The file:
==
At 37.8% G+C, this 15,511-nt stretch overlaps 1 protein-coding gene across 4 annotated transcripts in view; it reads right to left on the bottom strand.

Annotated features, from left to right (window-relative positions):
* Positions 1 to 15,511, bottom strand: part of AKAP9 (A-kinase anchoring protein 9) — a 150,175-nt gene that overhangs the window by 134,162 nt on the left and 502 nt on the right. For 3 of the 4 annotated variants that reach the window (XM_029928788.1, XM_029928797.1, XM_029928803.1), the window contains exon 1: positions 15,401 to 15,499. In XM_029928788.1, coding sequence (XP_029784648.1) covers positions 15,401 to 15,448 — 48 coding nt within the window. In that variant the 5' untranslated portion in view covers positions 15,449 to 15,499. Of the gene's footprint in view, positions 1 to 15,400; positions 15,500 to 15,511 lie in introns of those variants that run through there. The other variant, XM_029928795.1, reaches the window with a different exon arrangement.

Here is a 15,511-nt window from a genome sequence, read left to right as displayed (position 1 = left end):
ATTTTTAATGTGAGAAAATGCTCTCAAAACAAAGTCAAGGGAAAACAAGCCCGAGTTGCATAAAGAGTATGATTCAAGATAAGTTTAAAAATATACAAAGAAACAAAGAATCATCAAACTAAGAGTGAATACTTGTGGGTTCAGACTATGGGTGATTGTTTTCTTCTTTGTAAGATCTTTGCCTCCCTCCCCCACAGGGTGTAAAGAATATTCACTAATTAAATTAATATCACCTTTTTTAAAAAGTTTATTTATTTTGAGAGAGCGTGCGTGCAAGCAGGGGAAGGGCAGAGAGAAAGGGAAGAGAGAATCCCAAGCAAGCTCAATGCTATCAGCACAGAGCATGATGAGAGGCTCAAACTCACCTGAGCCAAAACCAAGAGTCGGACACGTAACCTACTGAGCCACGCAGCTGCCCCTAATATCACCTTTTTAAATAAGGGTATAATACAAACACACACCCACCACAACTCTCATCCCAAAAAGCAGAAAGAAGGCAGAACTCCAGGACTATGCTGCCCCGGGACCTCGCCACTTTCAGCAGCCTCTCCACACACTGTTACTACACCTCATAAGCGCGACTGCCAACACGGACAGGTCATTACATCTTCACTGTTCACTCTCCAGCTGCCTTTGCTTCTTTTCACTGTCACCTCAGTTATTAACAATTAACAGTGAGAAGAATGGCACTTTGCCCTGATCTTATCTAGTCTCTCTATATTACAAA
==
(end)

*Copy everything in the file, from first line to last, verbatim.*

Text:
At 37.8% G+C, this 15,511-nt stretch overlaps 1 protein-coding gene across 4 annotated transcripts in view; it reads right to left on the bottom strand.

Annotated features, from left to right (window-relative positions):
* Positions 1 to 15,511, bottom strand: part of AKAP9 (A-kinase anchoring protein 9) — a 150,175-nt gene that overhangs the window by 134,162 nt on the left and 502 nt on the right. For 3 of the 4 annotated variants that reach the window (XM_029928788.1, XM_029928797.1, XM_029928803.1), the window contains exon 1: positions 15,401 to 15,499. In XM_029928788.1, coding sequence (XP_029784648.1) covers positions 15,401 to 15,448 — 48 coding nt within the window. In that variant the 5' untranslated portion in view covers positions 15,449 to 15,499. Of the gene's footprint in view, positions 1 to 15,400; positions 15,500 to 15,511 lie in introns of those variants that run through there. The other variant, XM_029928795.1, reaches the window with a different exon arrangement.

Here is a 15,511-nt window from a genome sequence, read left to right as displayed (position 1 = left end):
ATTTTTAATGTGAGAAAATGCTCTCAAAACAAAGTCAAGGGAAAACAAGCCCGAGTTGCATAAAGAGTATGATTCAAGATAAGTTTAAAAATATACAAAGAAACAAAGAATCATCAAACTAAGAGTGAATACTTGTGGGTTCAGACTATGGGTGATTGTTTTCTTCTTTGTAAGATCTTTGCCTCCCTCCCCCACAGGGTGTAAAGAATATTCACTAATTAAATTAATATCACCTTTTTTAAAAAGTTTATTTATTTTGAGAGAGCGTGCGTGCAAGCAGGGGAAGGGCAGAGAGAAAGGGAAGAGAGAATCCCAAGCAAGCTCAATGCTATCAGCACAGAGCATGATGAGAGGCTCAAACTCACCTGAGCCAAAACCAAGAGTCGGACACGTAACCTACTGAGCCACGCAGCTGCCCCTAATATCACCTTTTTAAATAAGGGTATAATACAAACACACACCCACCACAACTCTCATCCCAAAAAGCAGAAAGAAGGCAGAACTCCAGGACTATGCTGCCCCGGGACCTCGCCACTTTCAGCAGCCTCTCCACACACTGTTACTACACCTCATAAGCGCGACTGCCAACACGGACAGGTCATTACATCTTCACTGTTCACTCTCCAGCTGCCTTTGCTTCTTTTCACTGTCACCTCAGTTATTAACAATTAACAGTGAGAAGAATGGCACTTTGCCCTGATCTTATCTAGTCTCTCTATATTACAAA